De-jargoned: hedge fund2 min read . Updated: 18 Oct 2013, 07:05 PM IST
They are similar to MFs in the sense of being investment vehicles which pool investors' money
Still at a nascent stage in the Indian market, a hedge fund is a popular product overseas to generate absolute returns by investing across assets. Given the volatility in the global markets, its popularity has only increased as it does not conform to a specific strategy.
How does it work?
Hedge funds are similar to mutual funds (MFs) in the sense of being investment vehicles which pool investors’ money. This is then invested as per the funds mandate and returns are distributed among unit holders. But the similarity ends there. Hedge funds use strategies far more complex than a typical MF which mostly focuses on generating returns within one asset class or through simple asset allocation. Hedge funds use various strategies such as long-short, derivatives, leverage and so on and aim to give a level of absolute return with minimum risk. They are dependent on statistical tools and models to build portfolios. There are hedge funds which could also concentrate on one particular asset, others such as macro funds can invest across the spectrum in equity, fixed income, commodities and currencies. The funds are managed very actively and there could be a number of transactions in a day. The idea is to invest where the near term opportunity is and take profit as soon as that opportunity fizzles out. At the same time, as the name suggests, hedge funds seek to minimize risk. However, given that in many hedge funds there is leverage involved, the risk can sometimes get amplified when there is uncertainty or nervousness in the financial markets.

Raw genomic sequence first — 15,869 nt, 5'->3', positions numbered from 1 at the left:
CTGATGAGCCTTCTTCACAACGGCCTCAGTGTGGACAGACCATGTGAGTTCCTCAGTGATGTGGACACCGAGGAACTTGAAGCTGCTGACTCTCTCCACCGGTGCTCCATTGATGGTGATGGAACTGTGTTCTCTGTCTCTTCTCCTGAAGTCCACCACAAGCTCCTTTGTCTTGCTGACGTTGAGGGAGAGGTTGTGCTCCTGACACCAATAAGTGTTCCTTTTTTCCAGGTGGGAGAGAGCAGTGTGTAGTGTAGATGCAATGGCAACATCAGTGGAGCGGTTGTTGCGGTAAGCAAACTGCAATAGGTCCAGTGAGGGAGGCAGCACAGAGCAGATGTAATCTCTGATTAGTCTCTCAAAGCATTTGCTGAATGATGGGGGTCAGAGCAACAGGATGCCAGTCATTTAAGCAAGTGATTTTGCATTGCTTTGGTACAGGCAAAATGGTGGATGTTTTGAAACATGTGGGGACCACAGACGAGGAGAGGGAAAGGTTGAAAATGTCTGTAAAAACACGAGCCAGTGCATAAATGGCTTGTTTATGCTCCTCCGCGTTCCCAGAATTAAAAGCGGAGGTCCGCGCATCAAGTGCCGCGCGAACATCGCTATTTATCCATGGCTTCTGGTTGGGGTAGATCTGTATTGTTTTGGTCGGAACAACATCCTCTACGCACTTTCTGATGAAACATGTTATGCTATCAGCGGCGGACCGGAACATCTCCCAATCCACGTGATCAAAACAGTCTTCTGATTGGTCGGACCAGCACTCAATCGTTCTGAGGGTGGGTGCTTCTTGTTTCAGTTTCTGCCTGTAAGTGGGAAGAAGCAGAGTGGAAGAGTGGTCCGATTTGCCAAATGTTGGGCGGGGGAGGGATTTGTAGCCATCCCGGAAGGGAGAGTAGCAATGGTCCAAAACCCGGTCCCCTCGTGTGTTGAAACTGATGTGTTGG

Benefits and Risks
This is really a product meant for the sophisticated investor. Last year, the Securities and Exchange Board of India (Sebi) issued guidelines under the alternative investment fund (AIF) structure to govern hedge funds. These clearly specify a minimum investment of 1 crore in such funds. So while it is a good tool for diversification, the product itself is complex and should be used only by high net worth individuals (HNIs) who understand its nuances. Hedge funds are also not restricted by geography which means they can invest in assets across the globe. But this also increases the risk as external factors which impact asset values across countries can be hard to predict and manage.
The Indian Context
In India, hedge funds can register under category III of AIFs with Sebi. So far there are 15 such funds registered with Sebi. Being registered with the regulator implies there is a regulatory cover for investors. This means the product structure has to be as prescribed, and it is monitored and audited. This also means that investors can approach the regulator for any grievances. It is early days for this product and experts suggest there is interest among HNI investors. However, before committing large sums they are watching the performance play out for some time.